I felt called upon to defend the place of gardening as a worthy endeavor when a syndicated humor columnist made cynical remarks about Michelle Obama and others who are gardening. To her credit, the columnist did respond to my polite email complaint. "It's only humor," she said. As I told Mike, at the rate newspapers are disappearing, she herself could be gardening for survival soon.
I am not a born gardener. In fact, if you were to ask me for gardening advice, I would have to refer you to someone else. Here in Clarkston, we have sandy soil and hot, dry summers. And I confess, I don't have a spade or a hoe at this place, so I made do with a rake and a wooden stick. But we're always hopeful of good results. The last few days were beautiful and warm – perfect for spring garden work. I made one last tour of the neighborhood for the natural stuff left by horses and then Mike tilled our garden plot.
When it comes to vintage stuff, Mike is sentimental over old engines, including outboard motors and lawnmowers. Probably 30 years ago my dad showed up at our house with his "old" tiller. Daddy was not a tinkerer, nor was he mechanically inclined. The old tiller wasn't working for him, so he bought a new one and told Mike he could have the old one if he could make it work. Mike was in automotive heaven. He fixed whatever was wrong and then we had a tiller for our small garden plot – something we would not have spent for in those days. A few years ago, the tiller appeared to die, so Mike put a new engine in it and we were in business once again. (These things are not without frustration for the poor guy, but he seems to come through.)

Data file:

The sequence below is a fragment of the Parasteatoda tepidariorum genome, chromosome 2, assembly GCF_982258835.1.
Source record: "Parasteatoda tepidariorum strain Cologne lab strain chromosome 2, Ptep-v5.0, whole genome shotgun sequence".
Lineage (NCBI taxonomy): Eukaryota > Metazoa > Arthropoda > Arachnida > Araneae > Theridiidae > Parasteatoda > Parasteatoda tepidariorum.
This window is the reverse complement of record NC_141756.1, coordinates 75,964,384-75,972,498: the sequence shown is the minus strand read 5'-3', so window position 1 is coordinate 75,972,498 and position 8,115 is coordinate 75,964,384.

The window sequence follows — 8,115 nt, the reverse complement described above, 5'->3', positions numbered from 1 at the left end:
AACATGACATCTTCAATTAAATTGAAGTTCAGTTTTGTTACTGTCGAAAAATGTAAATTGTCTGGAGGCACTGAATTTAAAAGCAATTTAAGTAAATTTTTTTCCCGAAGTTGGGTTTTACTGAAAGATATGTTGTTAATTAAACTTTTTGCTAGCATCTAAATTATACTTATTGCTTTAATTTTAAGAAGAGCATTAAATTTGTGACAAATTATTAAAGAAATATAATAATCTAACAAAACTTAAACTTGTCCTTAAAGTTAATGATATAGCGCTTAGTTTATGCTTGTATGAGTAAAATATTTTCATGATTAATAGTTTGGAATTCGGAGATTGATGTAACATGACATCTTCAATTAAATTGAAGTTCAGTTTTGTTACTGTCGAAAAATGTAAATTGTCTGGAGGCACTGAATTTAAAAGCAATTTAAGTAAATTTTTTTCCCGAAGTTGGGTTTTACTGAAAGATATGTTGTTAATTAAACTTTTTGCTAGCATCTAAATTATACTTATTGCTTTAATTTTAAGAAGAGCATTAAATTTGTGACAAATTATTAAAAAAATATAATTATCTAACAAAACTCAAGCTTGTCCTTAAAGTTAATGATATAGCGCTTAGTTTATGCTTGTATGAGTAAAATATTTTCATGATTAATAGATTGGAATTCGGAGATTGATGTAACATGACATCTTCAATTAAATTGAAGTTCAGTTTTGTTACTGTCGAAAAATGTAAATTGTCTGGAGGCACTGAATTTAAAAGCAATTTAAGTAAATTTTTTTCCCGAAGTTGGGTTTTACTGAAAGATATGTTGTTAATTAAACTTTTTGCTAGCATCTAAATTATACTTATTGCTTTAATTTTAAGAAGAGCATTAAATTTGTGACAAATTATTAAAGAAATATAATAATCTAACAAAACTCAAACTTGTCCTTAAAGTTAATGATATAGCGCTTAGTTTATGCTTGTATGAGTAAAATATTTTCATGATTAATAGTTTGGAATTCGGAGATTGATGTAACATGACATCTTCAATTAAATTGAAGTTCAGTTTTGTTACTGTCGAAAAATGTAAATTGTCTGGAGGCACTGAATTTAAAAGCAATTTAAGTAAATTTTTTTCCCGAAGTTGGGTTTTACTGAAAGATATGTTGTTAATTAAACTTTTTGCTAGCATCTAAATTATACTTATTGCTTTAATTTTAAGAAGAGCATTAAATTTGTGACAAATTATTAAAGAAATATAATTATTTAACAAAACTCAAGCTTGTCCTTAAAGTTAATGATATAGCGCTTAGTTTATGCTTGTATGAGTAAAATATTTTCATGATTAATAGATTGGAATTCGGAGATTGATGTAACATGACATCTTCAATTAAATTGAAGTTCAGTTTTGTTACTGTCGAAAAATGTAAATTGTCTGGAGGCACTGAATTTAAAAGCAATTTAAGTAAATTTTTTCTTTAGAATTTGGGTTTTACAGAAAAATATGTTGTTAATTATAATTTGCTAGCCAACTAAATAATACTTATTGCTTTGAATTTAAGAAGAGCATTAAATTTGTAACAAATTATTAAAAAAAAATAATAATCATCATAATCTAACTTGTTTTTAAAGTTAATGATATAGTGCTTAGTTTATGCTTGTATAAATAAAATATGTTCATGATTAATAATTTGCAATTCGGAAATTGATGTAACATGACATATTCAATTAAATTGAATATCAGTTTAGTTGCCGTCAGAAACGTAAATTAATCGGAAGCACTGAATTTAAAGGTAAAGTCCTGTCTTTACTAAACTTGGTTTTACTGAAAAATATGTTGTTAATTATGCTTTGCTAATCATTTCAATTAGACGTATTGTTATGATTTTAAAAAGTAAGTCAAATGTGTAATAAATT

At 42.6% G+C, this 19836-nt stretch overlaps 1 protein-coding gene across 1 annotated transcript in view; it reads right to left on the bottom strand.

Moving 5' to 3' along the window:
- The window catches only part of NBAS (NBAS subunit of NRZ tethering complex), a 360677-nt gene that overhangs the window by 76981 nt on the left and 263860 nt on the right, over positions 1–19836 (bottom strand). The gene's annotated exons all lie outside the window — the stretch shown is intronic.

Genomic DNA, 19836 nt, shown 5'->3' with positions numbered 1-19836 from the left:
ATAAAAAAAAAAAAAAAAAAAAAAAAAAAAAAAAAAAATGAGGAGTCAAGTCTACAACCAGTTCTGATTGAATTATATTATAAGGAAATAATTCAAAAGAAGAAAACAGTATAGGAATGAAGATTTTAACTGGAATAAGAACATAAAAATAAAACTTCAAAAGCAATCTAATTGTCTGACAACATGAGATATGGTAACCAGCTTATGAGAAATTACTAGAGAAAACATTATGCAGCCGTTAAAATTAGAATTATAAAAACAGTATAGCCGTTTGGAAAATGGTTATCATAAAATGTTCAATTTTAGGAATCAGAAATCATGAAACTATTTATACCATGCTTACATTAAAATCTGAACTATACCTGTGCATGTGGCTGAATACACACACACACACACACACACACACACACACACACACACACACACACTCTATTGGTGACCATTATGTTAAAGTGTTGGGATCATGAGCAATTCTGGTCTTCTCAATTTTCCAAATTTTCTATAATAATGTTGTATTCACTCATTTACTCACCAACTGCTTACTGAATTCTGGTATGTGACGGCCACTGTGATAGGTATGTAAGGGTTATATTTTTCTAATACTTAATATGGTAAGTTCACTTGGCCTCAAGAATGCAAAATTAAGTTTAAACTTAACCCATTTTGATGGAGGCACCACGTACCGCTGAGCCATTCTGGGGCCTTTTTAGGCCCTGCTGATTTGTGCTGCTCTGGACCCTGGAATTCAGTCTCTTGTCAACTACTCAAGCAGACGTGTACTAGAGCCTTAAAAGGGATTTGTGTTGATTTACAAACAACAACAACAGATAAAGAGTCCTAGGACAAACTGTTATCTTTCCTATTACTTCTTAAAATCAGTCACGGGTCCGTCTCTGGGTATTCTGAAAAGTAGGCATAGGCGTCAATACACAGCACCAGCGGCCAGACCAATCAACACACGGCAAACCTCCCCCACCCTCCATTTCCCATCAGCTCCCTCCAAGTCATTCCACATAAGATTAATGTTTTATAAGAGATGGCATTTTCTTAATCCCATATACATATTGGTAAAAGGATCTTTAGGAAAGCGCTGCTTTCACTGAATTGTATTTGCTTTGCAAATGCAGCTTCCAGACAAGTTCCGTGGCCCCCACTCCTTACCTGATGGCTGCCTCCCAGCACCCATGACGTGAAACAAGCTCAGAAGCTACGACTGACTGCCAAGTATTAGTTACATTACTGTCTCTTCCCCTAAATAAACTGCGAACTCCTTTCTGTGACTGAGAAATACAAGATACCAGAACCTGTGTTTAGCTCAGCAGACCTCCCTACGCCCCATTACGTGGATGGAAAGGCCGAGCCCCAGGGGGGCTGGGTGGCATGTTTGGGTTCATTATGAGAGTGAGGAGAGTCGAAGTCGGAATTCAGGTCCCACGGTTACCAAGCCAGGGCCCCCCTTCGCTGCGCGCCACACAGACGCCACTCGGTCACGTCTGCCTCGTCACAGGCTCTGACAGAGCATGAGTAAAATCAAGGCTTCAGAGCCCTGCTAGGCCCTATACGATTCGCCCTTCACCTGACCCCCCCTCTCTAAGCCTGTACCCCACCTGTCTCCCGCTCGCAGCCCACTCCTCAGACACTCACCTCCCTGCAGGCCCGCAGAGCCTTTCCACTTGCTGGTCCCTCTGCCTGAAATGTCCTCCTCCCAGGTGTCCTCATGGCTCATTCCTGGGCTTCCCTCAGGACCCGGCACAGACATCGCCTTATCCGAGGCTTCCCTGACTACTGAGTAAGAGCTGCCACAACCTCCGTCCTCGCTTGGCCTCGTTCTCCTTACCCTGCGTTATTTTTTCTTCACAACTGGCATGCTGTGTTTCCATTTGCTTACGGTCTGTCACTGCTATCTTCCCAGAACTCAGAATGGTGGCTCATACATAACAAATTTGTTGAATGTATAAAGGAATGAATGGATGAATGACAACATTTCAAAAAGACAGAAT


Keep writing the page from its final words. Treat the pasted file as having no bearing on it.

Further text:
After tilling and raking our garden plot, we spread out the hoses for the drip system. Then we planted ten baby blue spruce trees – a temporary home for them while they gain some size. And I planted spinach, beets, and peas. (Have you priced seed lately? And a pack of seeds doesn't go as far as it used to either.) And something new this year – I tucked my iPod into my pocket and enjoyed selected podcasts, instead of the depressing country western fare. What luxury! KW
Sunday, April 5, 2009
Growing up, my goal was to be a housewife. I had plenty of role models – my mother, my grandmothers, my best friend's mother. In fact, I grew up in an era when most women were housewives. A man hoped to make a good enough living so that his wife didn't have to work outside the home. Things began to change in the '60s and '70s as the feminist movement influenced our lives. As women, we were told that "just being a housewife" wasn't good enough for us. Don't get me wrong -- I have no quarrel with liberation. But I do think that in the process we undermined the value of homemaking and consequently, we de-valued the place of the home in society. In the midst of these changing values, I went off to college. I was confused as I struggled – and failed – to find a focus for my life's work. Years later my mother would say, "If you had chosen a major that fits your interests, it would have been home-ec." I could see that she was right.
When I retired two years ago, I had the privilege of re-inventing my life. I could once again be a housewife, but the children were gone and my efforts felt a little fruitless. As I reviewed the things that had come to me through my mother and grandmothers, I discovered a burning desire to learn, re-learn, and practice the household arts they valued – to become a "modern retro woman." We're modern – because, of course, we aren't stupid: We're not going to turn in our modern time-saving, labor-saving devices. But we're retro because we love the values, the ethics, of practicing the household arts. Making a study of it has brought a dimension of interest to my daily life.
The "modern retro woman" is not my catch phrase. It belongs to Julie-Ann McFann, Ph.D. I first became acquainted with Dr. Julie-Ann through the podcast, Grandma's Sewing Cabinet. I then began to read her blog by the same title, and from there I discovered she authors yet another blog, "modern retro woman." She recently mentioned our blog (mwhomestead) as "embracing homemaking as a creative process," and that's exactly what I have endeavored to show – with honesty – through my daily activities. It's great to find an online support group for the retro feminine arts. (See links below.)